“Stakeholders will be hesitant to use machine learning if they don’t understand how decisions are being made, no matter how accurate the model’s predictions are,” Naismith. “There’s too much risk involved, especially in highly-regulated industries. For example, a model may be inadvertently discriminating against age, gender, or any other protected class.”
Here lies the paradox: How can businesses explain what’s happening in a black box? Fortunately, there are new techniques like SHapley Additive exPlanation (SHAP) being developed to help data scientists interpret the predictions being made by machine learning models. Explainable machine learning is a highly active area of research. As progress is made, insurers will need to be less concerned with balancing complexity and presumably accuracy with transparency. Regardless whether the machine learning model is built in-house or purchased, insurance companies must ensure that explanations are being captured alongside every decision. In addition, models deteriorate over time. Therefore ongoing monitoring and management is necessary so no bias creeps in. One way to do this is to routinely compare model output of protected classes to the rest of the population., Naismith believes. “Significant variations in the prediction distribution of your customers of a particular subclass from that of the general population should trigger an investigation of your model.”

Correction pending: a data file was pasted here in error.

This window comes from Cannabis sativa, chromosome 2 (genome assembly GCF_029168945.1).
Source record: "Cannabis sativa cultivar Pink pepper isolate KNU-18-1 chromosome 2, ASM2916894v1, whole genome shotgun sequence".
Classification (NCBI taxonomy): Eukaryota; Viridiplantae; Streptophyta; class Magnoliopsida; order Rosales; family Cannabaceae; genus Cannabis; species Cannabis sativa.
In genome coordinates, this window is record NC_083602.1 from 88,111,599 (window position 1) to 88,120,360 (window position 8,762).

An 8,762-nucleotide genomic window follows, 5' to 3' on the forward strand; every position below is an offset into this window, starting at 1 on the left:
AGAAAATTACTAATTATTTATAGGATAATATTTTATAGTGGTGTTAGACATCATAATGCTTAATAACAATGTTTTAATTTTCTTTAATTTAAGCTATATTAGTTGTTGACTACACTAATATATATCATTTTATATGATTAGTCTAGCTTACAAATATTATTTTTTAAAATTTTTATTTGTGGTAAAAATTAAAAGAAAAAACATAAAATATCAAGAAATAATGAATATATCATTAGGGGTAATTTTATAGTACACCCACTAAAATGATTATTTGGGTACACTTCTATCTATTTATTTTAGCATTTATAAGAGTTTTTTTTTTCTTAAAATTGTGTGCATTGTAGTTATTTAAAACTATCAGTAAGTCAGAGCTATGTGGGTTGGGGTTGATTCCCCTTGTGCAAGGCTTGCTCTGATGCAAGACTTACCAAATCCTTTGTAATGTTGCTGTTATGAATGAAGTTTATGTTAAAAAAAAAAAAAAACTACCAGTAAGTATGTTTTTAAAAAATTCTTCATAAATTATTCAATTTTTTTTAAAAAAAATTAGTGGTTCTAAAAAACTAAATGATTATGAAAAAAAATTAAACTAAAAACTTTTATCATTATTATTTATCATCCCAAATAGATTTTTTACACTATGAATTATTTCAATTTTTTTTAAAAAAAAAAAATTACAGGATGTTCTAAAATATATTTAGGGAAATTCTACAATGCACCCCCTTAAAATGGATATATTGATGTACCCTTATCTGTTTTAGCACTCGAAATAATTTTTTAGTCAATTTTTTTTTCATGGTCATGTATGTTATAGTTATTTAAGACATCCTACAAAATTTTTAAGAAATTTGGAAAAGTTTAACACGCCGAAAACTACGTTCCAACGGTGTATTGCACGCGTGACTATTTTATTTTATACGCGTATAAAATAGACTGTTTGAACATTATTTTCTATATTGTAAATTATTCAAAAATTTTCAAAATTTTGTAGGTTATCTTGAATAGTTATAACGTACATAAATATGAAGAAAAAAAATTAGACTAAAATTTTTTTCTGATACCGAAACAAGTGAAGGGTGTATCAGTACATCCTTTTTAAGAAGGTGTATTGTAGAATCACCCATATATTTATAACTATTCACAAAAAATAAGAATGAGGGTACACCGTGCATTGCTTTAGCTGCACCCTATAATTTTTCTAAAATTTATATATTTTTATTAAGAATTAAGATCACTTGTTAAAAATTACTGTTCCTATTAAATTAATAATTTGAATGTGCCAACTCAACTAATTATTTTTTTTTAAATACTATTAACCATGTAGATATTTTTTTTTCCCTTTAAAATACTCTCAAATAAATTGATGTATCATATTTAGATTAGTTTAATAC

Fast-Track Machine Learning with Enova Decisions
Enova Decisions is a leading analytics and decision management technology company that’s been “eating its own dog food” for over 14 years. “We were created to make the analytics and real-time decisioning expertise that has powered our parent company accessible to businesses like insurance companies,” said Naismith. Enova Decisions is part of Enova International, a publicly traded financial services company (NYSE:ENVA) that has extended over 22 billion dollars in credit online to over 5 million customers worldwide.
“We take a decision-first approach to analytics,” Naismith said. “We use decision model and notation (DMN) to help our clients conceptually understand how they’re currently making decisions and where opportunities for improvement are. We have a team of decision scientists that can tailor machine learning models in a regulatory compliant manner for the defined specific use cases. Those models can then be deployed directly from our cloud-based platform. In a nutshell, our decision management software and services are designed to manage the complexity of decision automation and optimization so that our clients can focus on servicing their customers well.”
To learn more, visit https://www.enovadecisions.com/insurance/.
This article was produced by the R&I Brand Studio, a unit of the advertising department of Risk & Insurance, in collaboration with Enova Decisions. The editorial staff of Risk & Insurance had no role in its preparation.